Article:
Worst-case scenario: aliens like ourselves.
Jason Agamid looks down at the sky and sees a big square chunk fall out of one voluminous puffy cumulonimbus monster cloud. There’s a hole in the cloud now, about one and a half times the size of the S.S. Clocktick, a perfectly square hole, with eddies of vapor that drift toward the its edges swirling down along the sides as though bumping up against an invisible conveyor belt ever-moving toward the ground. Agamid hobbles away from the window, tall thick wizardly cane in either hand, which canes he thinks make him look like an elder statesman but in actuality make him look like a rheumatic cross-country skiier. He has gravitas, though. Never let this be denied: Jason Agamid has gravitas coming out his ass. Continue reading “Agamid”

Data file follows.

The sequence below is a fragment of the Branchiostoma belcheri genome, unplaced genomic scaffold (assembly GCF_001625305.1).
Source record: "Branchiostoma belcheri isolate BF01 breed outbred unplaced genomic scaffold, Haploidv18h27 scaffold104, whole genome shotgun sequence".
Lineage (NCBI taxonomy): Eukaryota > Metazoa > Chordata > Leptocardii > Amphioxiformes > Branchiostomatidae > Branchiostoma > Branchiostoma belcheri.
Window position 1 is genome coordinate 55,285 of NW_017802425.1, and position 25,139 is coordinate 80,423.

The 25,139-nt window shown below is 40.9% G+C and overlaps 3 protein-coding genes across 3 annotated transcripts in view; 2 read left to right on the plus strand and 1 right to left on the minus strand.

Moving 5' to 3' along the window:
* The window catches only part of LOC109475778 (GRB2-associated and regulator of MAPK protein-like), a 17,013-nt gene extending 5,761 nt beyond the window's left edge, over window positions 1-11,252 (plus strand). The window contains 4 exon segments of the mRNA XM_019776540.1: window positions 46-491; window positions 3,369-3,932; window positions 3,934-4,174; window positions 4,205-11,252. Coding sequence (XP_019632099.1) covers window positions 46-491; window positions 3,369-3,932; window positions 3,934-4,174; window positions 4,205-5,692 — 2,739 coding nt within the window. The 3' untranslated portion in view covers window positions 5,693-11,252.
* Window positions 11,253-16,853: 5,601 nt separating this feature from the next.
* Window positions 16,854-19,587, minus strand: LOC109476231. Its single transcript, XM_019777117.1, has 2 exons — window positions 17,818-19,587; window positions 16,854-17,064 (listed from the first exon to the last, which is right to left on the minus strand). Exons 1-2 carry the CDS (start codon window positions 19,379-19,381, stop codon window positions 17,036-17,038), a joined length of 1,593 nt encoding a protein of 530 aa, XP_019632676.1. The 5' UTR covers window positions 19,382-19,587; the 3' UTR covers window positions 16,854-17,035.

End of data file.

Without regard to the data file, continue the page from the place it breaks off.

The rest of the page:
Okay now look see hear skip a beat as Janie holds on to Mark’s arm and absently strokes it like it’s a cat, strike that, the cat, the old cat, Doctor Teeth, the skittish orange tabby who liked to sleep under Mark’s ancient blue Mustang until a forgodsakes twelve-year-old trying to pop a wheelie on his brand new BMX came down on the Doctor’s poor little orange cranium after a nap. Watch Mark keep his arm mostly limp as Janie looks nervously over his shoulder and out the window at the blurred pavement, feel her flinch slightly (but with her entire body) as the grinding snarl of the tires turning against the badly hotpatched tarmac abruptly drops out leaving the roar of the elderly prop engines – too much roar, too old a plane, why couldn’t this stupid little aircraft be just a few years newer? Mark asks this silently, loving his high-strung wife and missing that goddamn cat, Continue reading “Extremophile”